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Diffie and Hellman Win Turing Award nytimes.com
976 points by matt_d  13 hours ago   67 comments top 22
titzer 12 hours ago 1 reply      
For a couple years I had an office across the hall from Diffie at Sun Labs and spent many a Friday evening Sun Labs Bash chatting with him about various topics of all kinds. Diffie is a kind and gracious man, well versed on a broad range of topics, a lot of fun, and well, a better dresser than I. Congrats to him and Martin Hellman!
imglorp 12 hours ago 2 replies      
Interesting story about Diffie testifying at the Newegg trial.


Kinnard 12 hours ago 2 replies      
I think it's clear that this is very uncoincidentally an extremely timely award. The average person may have no idea, but we are in the middle of a cryptowar[1].

[1] http://reason.com/archives/2013/03/12/the-second-great-crypt...

bachback 11 hours ago 1 reply      
Both gave speeches about the history of their research:



Merkle had a huge influence also: https://en.wikipedia.org/wiki/Ralph_Merkle

dmbaggett 3 hours ago 0 replies      
I attended the panel today when this was announced, and regarding the omission of Ralph Merkle, both recipients explicitly acknowledged him by name. Diffie specifically said that they built upon his prior work.

It also occurred to me that Moxie Marlinspike was in the unusual position of being the only one on the panel of five not to have (yet!) received a Turing Award. (He came off very well nonetheless.)

(In addition to Diffie and Hellman, the other two Turing-awarded panelists were Ron Rivest and Adi Shamir.)

DenisM 12 hours ago 2 replies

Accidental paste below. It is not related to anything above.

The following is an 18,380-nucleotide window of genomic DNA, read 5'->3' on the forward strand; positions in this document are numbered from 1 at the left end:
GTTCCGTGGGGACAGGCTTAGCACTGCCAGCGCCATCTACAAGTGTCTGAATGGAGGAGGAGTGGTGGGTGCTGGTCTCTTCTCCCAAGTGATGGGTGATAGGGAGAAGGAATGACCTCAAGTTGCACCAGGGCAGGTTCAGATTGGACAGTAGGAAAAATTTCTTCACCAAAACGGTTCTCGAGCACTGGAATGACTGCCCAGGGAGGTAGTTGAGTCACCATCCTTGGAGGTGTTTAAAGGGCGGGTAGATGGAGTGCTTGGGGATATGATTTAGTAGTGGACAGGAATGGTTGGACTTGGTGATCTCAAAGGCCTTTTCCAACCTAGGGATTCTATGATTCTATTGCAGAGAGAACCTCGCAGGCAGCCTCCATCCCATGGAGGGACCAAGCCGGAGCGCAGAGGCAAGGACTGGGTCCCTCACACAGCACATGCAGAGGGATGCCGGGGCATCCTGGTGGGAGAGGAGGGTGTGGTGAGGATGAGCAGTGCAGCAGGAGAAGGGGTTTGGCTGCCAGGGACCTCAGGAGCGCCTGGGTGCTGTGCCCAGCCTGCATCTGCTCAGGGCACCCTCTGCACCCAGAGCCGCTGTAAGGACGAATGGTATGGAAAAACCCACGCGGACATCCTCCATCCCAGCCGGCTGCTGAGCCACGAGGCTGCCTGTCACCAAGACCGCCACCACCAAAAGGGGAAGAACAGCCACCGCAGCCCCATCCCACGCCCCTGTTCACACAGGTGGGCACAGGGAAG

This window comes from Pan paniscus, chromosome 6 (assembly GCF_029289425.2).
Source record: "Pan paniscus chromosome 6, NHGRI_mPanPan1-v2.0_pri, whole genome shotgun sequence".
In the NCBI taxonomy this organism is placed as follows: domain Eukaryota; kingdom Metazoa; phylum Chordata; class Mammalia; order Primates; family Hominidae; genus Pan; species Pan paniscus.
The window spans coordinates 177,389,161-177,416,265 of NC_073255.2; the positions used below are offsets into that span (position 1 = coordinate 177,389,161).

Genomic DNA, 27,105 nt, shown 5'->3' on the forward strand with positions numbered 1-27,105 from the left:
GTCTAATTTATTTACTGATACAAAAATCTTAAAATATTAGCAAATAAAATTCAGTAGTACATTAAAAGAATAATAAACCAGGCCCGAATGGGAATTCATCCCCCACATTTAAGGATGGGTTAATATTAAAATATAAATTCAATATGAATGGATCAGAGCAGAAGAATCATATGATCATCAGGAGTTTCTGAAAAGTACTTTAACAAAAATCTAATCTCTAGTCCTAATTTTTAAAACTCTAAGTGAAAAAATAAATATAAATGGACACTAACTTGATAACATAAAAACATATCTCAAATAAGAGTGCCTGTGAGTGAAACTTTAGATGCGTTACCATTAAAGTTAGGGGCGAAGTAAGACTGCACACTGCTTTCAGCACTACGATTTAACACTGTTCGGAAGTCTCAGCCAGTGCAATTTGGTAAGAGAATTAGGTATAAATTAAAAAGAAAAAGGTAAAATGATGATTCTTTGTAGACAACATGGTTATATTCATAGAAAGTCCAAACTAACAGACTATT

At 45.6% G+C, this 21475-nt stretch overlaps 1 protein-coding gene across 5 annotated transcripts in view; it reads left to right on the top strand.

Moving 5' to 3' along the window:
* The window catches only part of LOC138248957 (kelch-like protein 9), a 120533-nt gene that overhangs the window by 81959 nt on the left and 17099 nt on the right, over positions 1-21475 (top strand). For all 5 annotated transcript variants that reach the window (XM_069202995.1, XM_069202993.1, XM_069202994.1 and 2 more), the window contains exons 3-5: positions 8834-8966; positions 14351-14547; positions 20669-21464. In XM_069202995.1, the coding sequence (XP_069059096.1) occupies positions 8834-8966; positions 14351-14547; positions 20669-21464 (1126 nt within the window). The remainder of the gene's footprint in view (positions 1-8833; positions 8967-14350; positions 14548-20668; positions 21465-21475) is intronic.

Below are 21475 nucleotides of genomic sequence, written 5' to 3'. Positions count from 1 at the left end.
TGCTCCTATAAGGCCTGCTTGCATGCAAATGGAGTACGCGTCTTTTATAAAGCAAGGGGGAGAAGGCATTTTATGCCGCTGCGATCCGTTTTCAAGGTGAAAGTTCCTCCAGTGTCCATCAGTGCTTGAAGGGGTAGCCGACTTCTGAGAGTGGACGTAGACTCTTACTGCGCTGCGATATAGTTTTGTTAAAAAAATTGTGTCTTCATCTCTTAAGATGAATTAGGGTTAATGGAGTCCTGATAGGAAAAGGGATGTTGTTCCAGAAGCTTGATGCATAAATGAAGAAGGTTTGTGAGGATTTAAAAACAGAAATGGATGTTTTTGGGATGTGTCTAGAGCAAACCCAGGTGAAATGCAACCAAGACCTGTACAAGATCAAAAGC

Any advice on what paper of theirs to read in celebration of the event? Something approachable.

When Lamport got his in 2013 I took the time to read "Time, Clocks, and the Ordering of Events in a Distributed System" [1]. Been sleeping under the rock since then.

[1] http://www.ics.uci.edu/~cs230/reading/time.pdf

fjarlq 12 hours ago 1 reply      
Martin Hellman explains what he plans to do with his share of the Turing Award money:


throwaway6497 12 hours ago 4 replies      
I used to wrongly think you need a PhD to be able to win a Turing. Diffe proved me wrong. He serves as an inspiration to anyone who mentally feels inferior to PhDs when it comes to making significant contributions to the field of Computer Science
nathan_long 10 hours ago 1 reply      
I just found these free-to-watch episodes on crypto, featuring interviews with Diffie and Hellman: http://simonsingh.net/media/online-videos/cryptography/the-s...

This is by Simon Singh, who wrote the excellent book "The Code Book: The Science of Secrecy from Ancient Egypt to Quantum Cryptography", including a chapter on DiffieHellmanMerkle key exchange.

pklausler 12 hours ago 1 reply      
Poor Ralph Merkle. Diffie and Hellman always seem to have gone out of their way to acknowledge his contribution to public key encryption, but it looks like the ACM overlooked it.
drallison 12 hours ago 0 replies      
The ACM announcement: http://amturing.acm.org/award_winners/diffie_8371646.cfm

Marty and Whit deserve kudos for their important work in cryptography.

haberman 10 hours ago 0 replies      
It speaks to how exclusive an award this is that these guys hadn't won it already. It's hard to think of achievements in computing that are as important or influential as public-key cryptography.
akoster 6 hours ago 0 replies      
Since the article doesn't quote Martin Hellman here's sons of his words on cryptography (from an interview after receiving a different award): http://news.stanford.edu/news/2011/march/inventor-prize-hell...
anaphor 10 hours ago 0 replies      
Seems like a good place to link this awesome panel from Defcon 19 with Whitfield Diffie and Moxie Marlinspike on SSL/PKI/etc https://www.youtube.com/watch?v=lt7uW6vDk00